Despite that Maynard's kept all 14 full-time employees at its Belton and Piedmont stores on the payroll. The company secured a Paycheck Protection Program loan through a regional bank where Maynard had an account, which will help the company with its recovery.

But Maynard doesn't expect business to come back all at once, and he's not sure it should.

"I'm glad to open back up, but I don't want to be coming back too soon so all we sacrificed goes for naught," he said.

So, he and his sons, Alderman and Blake, made a video laying out new protocols. Posted on Maynard's Facebook page, it had drawn nearly 3,000 views in its first 24 hours. "It's daunting to know the virus still exists,"

Alderman Maynard, VP and chief sales officer, noted and while he said that it's "great news" that Maynard's can reopen he added, "It's also daunting to know that the virus still exists. The safety and well-being of our customers and staff, that's still priority number one.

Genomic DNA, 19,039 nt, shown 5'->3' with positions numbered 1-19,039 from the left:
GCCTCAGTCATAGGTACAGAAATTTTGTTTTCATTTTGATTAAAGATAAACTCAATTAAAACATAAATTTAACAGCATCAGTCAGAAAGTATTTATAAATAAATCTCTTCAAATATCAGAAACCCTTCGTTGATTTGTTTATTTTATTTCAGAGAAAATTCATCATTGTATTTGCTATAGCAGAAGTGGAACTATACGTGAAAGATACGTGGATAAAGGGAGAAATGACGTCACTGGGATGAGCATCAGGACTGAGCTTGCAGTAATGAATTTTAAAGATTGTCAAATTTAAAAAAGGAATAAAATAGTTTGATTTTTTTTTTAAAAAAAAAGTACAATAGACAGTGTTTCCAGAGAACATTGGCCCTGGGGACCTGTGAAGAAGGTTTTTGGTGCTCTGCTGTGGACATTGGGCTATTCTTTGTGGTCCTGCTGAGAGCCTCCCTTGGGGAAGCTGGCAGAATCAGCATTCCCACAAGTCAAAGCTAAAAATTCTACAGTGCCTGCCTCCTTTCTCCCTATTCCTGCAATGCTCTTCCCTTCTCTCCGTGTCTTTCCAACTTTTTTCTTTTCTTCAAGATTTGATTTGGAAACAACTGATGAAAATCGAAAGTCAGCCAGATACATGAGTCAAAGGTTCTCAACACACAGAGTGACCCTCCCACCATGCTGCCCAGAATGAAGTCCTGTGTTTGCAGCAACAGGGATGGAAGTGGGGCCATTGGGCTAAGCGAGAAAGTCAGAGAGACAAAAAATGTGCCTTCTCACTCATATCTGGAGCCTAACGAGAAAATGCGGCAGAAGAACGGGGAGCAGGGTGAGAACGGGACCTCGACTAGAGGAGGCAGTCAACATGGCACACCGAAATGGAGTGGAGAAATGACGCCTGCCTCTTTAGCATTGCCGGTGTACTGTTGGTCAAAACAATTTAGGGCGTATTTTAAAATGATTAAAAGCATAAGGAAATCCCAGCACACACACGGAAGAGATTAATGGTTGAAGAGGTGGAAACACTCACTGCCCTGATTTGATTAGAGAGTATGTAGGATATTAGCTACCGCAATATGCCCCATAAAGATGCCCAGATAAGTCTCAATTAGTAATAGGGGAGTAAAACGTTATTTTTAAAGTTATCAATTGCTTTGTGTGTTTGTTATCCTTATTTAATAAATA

"We're going to start opening gradually," he continued, The stores will be opened with modified hours of operationfrom be 10 a.m. to 5 p.m. until May 2. "From then, we'll evaluate the situation."


"We'll be taking every precaution to make sure our showrooms are a safe environment for our customers and our staff," COO Blake Maynard said. "We'll be wiping down door handles, credit card machines, light switches, and cleaning surfaces that could get dirty multiple times a day. Sales consultants will practice social distancing, and delivery crews will take proper precautionary measures as well."

Said Alderman Maynard, "We look forward to seeing everyone soon, whether it be tomorrow or someday in the future when they feel confident coming out to shop. We'll be here. We're going to come out of this stronger than ever before, and we look forward to serving you and future generations to come."